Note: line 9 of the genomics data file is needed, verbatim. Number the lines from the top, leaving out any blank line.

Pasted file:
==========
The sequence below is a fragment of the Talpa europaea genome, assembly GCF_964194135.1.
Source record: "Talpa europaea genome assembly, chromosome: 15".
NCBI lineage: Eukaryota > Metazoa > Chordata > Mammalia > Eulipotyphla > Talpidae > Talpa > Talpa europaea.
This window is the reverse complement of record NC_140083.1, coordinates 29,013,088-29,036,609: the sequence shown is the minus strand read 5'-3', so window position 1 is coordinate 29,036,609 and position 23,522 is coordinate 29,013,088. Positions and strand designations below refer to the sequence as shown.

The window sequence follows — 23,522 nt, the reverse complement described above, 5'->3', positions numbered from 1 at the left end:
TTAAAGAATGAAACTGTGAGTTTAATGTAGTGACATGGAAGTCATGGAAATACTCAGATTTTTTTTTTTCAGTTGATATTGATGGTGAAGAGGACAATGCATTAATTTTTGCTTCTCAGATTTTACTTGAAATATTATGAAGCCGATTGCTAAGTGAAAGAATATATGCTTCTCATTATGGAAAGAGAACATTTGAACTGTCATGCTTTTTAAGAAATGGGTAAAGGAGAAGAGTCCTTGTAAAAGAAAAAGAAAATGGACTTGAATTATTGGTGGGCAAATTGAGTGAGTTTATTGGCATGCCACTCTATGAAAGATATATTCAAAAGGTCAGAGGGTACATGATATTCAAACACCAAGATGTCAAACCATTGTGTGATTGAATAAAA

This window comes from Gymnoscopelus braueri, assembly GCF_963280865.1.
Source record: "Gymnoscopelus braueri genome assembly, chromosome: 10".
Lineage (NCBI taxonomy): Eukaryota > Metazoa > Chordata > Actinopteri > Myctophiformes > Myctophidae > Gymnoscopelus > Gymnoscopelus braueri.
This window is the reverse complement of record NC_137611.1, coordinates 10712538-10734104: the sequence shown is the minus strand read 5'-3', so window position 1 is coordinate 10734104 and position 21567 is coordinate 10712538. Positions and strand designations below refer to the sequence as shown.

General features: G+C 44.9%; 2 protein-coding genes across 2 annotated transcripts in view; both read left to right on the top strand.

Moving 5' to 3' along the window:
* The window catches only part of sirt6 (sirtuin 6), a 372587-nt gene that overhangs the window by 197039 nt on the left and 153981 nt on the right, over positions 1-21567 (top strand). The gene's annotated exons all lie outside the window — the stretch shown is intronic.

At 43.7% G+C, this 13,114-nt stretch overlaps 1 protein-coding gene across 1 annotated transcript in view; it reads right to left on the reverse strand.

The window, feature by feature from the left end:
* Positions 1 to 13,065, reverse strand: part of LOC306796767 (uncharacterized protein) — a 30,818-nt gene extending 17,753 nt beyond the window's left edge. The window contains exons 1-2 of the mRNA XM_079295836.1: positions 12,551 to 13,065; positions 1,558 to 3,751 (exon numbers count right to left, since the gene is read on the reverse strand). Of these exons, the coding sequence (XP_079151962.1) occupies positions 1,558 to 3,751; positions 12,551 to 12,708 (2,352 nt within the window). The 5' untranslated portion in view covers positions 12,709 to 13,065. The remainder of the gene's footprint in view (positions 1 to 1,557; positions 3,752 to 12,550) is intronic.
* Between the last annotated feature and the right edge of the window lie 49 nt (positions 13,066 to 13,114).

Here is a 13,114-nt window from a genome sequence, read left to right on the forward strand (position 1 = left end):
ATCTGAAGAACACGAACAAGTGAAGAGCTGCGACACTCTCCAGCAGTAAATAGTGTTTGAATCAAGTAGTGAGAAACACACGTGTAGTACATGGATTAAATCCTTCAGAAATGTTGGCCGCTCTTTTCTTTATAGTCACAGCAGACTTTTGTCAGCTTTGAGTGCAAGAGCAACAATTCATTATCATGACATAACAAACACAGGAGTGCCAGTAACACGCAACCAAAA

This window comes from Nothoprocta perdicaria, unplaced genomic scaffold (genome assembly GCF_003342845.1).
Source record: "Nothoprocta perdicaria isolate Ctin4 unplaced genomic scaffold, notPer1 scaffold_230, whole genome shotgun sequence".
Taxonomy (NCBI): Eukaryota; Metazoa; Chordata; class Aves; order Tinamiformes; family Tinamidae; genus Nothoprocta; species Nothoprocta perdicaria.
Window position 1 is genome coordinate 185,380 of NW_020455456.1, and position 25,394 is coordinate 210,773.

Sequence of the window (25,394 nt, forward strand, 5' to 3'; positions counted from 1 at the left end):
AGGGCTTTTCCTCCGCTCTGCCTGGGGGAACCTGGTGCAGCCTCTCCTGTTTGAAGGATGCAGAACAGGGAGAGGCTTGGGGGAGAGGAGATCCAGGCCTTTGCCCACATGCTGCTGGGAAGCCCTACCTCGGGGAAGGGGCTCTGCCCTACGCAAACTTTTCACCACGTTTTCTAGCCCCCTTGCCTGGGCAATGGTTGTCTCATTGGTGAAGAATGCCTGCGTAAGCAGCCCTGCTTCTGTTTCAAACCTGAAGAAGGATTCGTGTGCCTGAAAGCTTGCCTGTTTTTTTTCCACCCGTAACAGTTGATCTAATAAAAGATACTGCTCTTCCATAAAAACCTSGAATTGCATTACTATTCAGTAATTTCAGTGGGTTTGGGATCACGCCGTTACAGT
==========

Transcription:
Lineage (NCBI taxonomy): Eukaryota > Metazoa > Chordata > Actinopteri > Myctophiformes > Myctophidae > Gymnoscopelus > Gymnoscopelus braueri.